• Mental Recharge: This is the most important for me right now.  Mentally my heart isn’t into running, and it’s giving me time to recharge and do other things with my life.  When I miss running, I’ll start running.  It could be a week; it could be a month.
  • More Time: You have plenty of extra time to relax and get other things done.

Finally, How Can You Get the Most Out of Your Break?

  • First and foremost, actually rest.  Don’t substitute over cross-training for everything.  Sure, working out occasionally is fine but take your rest as serious as a goal race.
  • Don’t fear weight gain: Like anything, your fitness is based on months and years.  You might lose fitness or gain

I can’t tell you how long my running rest will be.  Maybe I’ll run in another week, but maybe it will be longer.  I did get in the pool on Sunday, which was more enjoyable than anticipated.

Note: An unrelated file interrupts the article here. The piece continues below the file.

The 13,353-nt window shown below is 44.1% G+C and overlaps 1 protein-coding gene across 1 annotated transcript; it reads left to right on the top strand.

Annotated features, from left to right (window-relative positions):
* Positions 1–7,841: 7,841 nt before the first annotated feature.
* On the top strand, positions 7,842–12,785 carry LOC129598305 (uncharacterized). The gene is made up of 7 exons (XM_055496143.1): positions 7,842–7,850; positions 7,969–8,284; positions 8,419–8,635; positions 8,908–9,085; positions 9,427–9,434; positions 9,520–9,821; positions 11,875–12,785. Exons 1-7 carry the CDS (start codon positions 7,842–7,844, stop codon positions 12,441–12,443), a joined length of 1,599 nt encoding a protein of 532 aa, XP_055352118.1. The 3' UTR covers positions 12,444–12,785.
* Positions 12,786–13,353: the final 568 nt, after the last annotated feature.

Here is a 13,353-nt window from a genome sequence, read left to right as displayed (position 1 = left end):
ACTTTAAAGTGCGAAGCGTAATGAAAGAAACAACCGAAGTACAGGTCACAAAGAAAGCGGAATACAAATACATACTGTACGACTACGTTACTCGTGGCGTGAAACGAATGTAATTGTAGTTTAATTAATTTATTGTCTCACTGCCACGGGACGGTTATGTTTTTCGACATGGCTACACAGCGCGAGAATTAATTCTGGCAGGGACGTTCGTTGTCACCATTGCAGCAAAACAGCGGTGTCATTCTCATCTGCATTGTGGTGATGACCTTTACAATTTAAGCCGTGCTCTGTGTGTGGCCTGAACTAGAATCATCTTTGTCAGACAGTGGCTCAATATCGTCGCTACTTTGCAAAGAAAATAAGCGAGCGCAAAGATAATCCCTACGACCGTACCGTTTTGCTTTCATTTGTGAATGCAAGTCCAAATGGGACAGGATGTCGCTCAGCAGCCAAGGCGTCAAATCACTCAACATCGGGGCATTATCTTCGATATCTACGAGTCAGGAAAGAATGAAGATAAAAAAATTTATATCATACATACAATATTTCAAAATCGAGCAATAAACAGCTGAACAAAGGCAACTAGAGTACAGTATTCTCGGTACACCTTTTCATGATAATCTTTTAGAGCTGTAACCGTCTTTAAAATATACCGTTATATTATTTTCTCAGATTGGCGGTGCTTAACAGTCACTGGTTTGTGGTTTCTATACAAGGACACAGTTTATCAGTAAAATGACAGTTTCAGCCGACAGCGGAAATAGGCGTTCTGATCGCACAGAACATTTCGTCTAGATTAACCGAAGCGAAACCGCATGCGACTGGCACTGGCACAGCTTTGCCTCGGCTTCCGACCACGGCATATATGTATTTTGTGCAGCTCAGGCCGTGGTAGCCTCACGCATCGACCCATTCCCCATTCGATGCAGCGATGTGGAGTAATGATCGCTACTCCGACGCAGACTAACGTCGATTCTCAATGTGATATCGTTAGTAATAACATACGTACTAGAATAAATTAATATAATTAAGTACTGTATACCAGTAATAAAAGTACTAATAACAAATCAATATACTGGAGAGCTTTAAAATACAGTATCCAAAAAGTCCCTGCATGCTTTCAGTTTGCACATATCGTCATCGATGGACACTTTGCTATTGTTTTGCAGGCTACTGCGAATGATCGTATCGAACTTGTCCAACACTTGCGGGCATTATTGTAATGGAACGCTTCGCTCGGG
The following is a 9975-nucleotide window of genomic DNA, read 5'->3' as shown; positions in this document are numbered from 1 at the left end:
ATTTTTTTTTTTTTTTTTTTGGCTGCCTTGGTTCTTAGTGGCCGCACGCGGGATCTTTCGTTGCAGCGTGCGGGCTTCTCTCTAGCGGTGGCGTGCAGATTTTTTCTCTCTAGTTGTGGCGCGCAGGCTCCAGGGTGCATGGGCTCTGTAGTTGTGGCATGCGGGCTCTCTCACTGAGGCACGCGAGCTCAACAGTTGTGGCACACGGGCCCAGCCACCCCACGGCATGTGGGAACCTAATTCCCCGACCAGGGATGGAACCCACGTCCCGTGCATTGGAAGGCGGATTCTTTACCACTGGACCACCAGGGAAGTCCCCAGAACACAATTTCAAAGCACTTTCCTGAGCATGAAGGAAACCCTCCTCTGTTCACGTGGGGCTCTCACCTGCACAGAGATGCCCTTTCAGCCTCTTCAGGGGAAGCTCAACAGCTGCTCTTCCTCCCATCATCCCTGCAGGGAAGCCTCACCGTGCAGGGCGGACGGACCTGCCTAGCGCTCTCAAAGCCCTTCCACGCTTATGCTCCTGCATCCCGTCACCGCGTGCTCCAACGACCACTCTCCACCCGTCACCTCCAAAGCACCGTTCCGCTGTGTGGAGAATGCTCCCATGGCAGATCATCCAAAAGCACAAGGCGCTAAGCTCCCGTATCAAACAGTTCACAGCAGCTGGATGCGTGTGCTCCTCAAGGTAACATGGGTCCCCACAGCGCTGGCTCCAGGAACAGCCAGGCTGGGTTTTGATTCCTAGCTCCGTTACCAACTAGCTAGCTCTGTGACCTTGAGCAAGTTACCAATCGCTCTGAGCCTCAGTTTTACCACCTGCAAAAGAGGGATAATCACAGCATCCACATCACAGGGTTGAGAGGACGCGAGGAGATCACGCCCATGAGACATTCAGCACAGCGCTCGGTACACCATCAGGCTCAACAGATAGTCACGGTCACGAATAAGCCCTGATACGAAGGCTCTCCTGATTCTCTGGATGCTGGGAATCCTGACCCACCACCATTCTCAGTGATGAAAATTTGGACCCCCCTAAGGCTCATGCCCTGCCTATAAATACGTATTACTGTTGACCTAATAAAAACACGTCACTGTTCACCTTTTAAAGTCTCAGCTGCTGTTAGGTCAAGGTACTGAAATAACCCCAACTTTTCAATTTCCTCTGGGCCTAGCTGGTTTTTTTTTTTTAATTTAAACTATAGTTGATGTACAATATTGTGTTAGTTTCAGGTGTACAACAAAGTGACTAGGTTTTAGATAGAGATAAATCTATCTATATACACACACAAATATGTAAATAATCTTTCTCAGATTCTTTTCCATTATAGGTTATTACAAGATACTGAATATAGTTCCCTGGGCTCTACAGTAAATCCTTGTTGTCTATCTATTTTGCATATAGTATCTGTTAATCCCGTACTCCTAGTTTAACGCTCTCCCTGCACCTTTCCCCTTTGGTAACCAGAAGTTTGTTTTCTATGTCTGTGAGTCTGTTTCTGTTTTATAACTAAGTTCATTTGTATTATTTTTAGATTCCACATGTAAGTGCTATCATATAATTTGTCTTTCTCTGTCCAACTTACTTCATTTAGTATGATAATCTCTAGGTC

Questions for you:

Outside of an injury, have you taken a break from running?

Have you felt burnt out from something before?


Sleep is Valuable

Sleep is something I value a lot.  I don’t run well on less than 8 hours of sleep.  There are obvious cases that less sleep cannot be avoided but for me sleep is really important.  I rank getting enough rest in the top five most important factors for my personal happiness.  I don’t have any issues telling people I’m going to bed at X time or I need to leave because I’m tired.  We are grown adults and no one can “judge” you for doing what’s best for you.